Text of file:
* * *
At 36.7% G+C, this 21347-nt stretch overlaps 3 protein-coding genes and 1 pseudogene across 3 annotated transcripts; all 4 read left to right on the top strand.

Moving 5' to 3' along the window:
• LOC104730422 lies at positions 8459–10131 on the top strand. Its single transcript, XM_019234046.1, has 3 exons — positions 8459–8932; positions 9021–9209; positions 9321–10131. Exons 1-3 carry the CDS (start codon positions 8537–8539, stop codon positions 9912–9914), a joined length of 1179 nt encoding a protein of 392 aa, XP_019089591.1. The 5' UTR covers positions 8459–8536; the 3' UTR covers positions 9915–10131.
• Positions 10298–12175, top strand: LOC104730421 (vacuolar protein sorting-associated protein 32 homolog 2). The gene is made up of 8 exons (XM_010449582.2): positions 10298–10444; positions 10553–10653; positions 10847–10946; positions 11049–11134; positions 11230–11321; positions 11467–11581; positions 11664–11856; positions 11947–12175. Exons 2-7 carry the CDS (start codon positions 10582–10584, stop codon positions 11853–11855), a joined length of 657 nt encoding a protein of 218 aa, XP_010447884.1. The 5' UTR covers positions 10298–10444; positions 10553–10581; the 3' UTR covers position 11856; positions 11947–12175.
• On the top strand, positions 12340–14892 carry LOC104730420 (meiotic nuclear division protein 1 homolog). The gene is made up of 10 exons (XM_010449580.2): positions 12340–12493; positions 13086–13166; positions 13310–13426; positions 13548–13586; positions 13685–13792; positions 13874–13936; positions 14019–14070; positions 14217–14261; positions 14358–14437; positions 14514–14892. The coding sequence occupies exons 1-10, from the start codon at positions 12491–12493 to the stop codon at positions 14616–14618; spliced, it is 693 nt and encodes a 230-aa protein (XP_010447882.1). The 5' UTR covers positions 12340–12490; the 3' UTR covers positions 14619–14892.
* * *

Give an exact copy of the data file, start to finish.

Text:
At 36.7% G+C, this 21347-nt stretch overlaps 3 protein-coding genes and 1 pseudogene across 3 annotated transcripts; all 4 read left to right on the top strand.

Moving 5' to 3' along the window:
• LOC104730422 lies at positions 8459–10131 on the top strand. Its single transcript, XM_019234046.1, has 3 exons — positions 8459–8932; positions 9021–9209; positions 9321–10131. Exons 1-3 carry the CDS (start codon positions 8537–8539, stop codon positions 9912–9914), a joined length of 1179 nt encoding a protein of 392 aa, XP_019089591.1. The 5' UTR covers positions 8459–8536; the 3' UTR covers positions 9915–10131.
• Positions 10298–12175, top strand: LOC104730421 (vacuolar protein sorting-associated protein 32 homolog 2). The gene is made up of 8 exons (XM_010449582.2): positions 10298–10444; positions 10553–10653; positions 10847–10946; positions 11049–11134; positions 11230–11321; positions 11467–11581; positions 11664–11856; positions 11947–12175. Exons 2-7 carry the CDS (start codon positions 10582–10584, stop codon positions 11853–11855), a joined length of 657 nt encoding a protein of 218 aa, XP_010447884.1. The 5' UTR covers positions 10298–10444; positions 10553–10581; the 3' UTR covers position 11856; positions 11947–12175.
• On the top strand, positions 12340–14892 carry LOC104730420 (meiotic nuclear division protein 1 homolog). The gene is made up of 10 exons (XM_010449580.2): positions 12340–12493; positions 13086–13166; positions 13310–13426; positions 13548–13586; positions 13685–13792; positions 13874–13936; positions 14019–14070; positions 14217–14261; positions 14358–14437; positions 14514–14892. The coding sequence occupies exons 1-10, from the start codon at positions 12491–12493 to the stop codon at positions 14616–14618; spliced, it is 693 nt and encodes a 230-aa protein (XP_010447882.1). The 5' UTR covers positions 12340–12490; the 3' UTR covers positions 14619–14892.